By Aram Arkun
(This is the second and final installment of a story on the arrival and integration of Armenians from Azerbaijan in the US.)
NEW YORK — Liana Gazarian, who arrived in August 1994 in the US, stated that there probably were a maximum of around 200 Armenians in Bowling Green, Ky., which has a total population of 68,000. They arrived starting in the early 1990s, and some came as late as five or six years ago. At present, only about 150 Armenians remain. There is little for teenagers to do there, and many Armenians moved away.
It was a good place initially for immigrants, as it was not as confusing as large American cities, and there were people from the refugee settlement programs to help them. Gazarian said, “Coming to Bowling Green to me looked like heaven. I never felt isolated. I never complained. If you are alive and God saved you and did not let you get killed, you should appreciate what you have.” Interestingly, when Gazarian arrived in 1994, among the prior immigrants “they only had one lady who was a Russian speaker and knew some English, but otherwise we had to communicate with hand signals and otherwise.” It is a friendly place. Gazarian continued: “We know all our neighbors. It is like Armenia. They come to our house, we go to their houses. They take our kids with them and we take their kids.”
Employment was available, though at a much lower level than the education of the refugees, many of whom were engineers, teachers and doctors, would warrant. Gazarian said, “We had to work in the factory. There were furniture factories, and some other places, where they build motors. There were also chemical factories, for detergents and other chemical products. My husband was a civil engineer in Azerbaijan and he started working in construction. It’s hot, sometimes hotter than 100 degrees in the summer time. He started working outside and they gave him simple jobs. He started from scratch, getting minimum wage.” Gazarian was pregnant and though they were living in a government apartment, getting some food stamps and welfare assistance, it was not enough. She began to work in a day care center, while her husband, after working for the city, eventually was able to start his own business. They were able to buy their own house in 1998.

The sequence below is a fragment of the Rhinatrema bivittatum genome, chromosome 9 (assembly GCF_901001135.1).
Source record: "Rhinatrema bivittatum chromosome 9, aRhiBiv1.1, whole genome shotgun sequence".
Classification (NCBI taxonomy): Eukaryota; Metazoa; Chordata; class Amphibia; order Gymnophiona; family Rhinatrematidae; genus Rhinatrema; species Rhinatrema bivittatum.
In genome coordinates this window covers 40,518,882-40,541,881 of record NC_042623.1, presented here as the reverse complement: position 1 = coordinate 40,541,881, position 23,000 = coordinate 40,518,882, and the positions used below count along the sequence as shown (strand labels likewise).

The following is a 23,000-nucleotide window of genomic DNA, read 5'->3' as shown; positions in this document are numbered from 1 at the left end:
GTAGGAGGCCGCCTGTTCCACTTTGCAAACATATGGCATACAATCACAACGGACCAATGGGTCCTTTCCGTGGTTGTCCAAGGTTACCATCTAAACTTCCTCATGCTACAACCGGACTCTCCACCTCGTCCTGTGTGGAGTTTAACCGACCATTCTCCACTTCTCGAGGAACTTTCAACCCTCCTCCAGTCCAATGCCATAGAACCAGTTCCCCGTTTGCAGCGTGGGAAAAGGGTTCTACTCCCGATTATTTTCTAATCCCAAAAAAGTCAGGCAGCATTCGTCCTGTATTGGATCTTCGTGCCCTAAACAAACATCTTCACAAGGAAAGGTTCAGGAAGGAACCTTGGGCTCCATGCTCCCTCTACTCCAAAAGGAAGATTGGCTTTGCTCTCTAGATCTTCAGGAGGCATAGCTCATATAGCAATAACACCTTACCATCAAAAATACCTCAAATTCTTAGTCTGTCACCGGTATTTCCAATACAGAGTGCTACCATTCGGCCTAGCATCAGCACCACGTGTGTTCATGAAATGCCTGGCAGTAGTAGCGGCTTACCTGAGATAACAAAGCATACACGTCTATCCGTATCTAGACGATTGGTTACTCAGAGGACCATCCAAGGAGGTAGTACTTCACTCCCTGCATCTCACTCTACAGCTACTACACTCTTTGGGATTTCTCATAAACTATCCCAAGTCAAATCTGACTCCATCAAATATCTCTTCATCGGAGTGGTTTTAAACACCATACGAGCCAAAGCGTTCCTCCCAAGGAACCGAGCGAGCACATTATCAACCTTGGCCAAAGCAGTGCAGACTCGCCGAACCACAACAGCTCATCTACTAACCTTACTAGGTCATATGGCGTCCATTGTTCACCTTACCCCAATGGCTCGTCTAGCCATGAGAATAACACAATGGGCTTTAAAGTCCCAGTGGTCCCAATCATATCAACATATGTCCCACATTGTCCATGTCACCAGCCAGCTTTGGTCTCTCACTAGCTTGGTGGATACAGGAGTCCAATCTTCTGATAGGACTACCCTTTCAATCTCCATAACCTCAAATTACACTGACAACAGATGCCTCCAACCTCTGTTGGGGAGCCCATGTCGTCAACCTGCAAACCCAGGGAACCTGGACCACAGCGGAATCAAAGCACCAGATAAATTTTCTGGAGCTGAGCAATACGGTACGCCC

Bowling Green is about 45 minutes from Nashville, the large metropolis in the region. The Armenians have a mission parish in Franklin, a little outside of Nashville. Gazarian estimates that there are perhaps 500-600 Armenians in the Nashville area, including at least 40 families of Armenians from Azerbaijan there (an estimate shared by Fr. Tateos Abdalian). Less than one third of the Azerbaijani-Armenians in Nashville participate in the church. However, the ones that do feel particularly close to one another.